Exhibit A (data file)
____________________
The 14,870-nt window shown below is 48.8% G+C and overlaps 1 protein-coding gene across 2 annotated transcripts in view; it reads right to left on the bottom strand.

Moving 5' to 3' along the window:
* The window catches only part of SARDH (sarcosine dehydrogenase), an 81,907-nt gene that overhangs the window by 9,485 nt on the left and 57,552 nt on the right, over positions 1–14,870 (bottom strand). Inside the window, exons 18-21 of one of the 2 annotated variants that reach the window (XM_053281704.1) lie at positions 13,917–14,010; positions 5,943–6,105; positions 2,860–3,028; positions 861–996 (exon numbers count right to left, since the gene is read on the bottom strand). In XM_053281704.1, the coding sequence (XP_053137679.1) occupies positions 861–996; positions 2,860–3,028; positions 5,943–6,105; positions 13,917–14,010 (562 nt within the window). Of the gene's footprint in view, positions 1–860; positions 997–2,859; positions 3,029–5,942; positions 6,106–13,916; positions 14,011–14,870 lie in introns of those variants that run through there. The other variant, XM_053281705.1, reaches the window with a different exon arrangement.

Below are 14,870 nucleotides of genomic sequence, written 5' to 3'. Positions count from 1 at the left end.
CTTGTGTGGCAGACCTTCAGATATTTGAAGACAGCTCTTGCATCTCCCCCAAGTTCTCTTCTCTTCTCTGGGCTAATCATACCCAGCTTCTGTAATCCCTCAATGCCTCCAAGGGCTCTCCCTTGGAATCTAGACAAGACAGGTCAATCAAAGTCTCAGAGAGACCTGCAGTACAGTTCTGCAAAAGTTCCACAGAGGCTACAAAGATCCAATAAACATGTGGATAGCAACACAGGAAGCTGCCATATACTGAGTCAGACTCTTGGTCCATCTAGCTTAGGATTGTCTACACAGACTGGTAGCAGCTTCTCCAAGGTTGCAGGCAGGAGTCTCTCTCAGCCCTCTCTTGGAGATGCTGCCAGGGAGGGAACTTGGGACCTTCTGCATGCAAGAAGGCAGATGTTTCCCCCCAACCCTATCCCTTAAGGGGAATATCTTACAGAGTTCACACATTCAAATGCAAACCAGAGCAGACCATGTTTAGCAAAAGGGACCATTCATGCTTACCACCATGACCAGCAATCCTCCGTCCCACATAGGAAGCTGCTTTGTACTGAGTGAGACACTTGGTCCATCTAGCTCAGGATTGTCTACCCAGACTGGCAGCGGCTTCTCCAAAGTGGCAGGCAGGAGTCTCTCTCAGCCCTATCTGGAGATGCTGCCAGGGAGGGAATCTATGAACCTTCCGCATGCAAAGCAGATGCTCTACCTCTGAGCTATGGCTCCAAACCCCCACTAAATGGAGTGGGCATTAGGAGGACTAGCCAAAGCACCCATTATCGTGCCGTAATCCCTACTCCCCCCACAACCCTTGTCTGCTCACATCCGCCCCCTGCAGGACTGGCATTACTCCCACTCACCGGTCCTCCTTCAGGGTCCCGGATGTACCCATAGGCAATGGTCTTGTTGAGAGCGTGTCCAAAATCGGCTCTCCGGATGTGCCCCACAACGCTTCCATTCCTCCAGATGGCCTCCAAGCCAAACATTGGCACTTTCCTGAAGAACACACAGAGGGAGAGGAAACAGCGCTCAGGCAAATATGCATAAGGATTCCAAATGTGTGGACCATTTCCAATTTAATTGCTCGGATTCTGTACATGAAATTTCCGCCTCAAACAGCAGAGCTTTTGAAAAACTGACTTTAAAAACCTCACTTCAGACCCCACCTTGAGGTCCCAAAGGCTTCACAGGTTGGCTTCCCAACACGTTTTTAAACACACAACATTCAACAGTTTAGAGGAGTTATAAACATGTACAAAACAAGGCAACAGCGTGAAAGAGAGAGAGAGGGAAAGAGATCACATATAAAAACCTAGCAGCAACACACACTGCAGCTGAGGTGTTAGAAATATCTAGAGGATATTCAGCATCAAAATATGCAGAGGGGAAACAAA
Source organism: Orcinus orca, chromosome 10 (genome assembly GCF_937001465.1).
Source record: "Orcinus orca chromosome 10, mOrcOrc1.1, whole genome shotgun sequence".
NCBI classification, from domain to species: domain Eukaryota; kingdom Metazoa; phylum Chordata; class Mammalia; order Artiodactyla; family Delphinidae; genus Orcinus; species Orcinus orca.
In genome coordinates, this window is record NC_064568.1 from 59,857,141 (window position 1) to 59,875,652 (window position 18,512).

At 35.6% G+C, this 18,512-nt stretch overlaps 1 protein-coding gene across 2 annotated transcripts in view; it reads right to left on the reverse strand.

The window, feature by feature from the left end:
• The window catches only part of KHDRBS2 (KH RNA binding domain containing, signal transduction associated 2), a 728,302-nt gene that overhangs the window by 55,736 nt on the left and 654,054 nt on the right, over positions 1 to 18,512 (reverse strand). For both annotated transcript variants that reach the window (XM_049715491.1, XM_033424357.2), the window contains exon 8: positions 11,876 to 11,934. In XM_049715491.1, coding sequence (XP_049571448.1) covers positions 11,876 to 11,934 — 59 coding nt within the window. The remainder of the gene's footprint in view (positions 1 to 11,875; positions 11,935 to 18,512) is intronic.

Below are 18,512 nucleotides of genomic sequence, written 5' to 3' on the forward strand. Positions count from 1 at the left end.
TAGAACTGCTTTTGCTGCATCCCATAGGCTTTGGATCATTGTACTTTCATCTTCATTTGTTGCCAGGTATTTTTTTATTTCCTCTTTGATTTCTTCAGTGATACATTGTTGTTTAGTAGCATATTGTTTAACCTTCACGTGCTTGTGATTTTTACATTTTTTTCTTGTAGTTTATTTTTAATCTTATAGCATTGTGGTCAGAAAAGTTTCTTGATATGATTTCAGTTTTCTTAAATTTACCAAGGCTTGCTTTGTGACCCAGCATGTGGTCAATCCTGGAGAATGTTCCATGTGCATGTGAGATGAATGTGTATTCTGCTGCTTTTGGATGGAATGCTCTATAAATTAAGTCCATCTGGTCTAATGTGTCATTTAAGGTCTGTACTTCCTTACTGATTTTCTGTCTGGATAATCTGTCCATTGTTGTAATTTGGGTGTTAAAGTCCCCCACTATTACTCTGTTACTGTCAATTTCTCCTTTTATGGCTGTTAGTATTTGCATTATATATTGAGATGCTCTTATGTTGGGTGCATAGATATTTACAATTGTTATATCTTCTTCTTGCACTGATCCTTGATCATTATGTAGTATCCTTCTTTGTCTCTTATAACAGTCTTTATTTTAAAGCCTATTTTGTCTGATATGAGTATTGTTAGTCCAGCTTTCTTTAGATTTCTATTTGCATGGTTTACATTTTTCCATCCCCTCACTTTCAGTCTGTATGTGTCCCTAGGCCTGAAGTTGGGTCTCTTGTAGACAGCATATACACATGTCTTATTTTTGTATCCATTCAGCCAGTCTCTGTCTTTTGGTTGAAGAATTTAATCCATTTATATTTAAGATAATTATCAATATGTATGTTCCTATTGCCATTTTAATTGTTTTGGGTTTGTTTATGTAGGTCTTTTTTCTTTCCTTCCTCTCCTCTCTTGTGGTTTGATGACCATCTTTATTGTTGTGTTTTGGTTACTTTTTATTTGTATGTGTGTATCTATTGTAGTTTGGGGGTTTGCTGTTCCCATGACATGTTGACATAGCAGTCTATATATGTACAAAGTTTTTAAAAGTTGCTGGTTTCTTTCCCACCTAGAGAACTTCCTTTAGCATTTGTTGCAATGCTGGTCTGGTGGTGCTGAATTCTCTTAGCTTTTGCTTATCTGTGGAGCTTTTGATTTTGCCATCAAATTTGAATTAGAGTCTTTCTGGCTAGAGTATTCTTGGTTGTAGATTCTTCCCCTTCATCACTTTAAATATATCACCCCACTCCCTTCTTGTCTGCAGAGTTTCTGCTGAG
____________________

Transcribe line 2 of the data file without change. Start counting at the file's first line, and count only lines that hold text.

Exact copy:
Moving 5' to 3' along the window: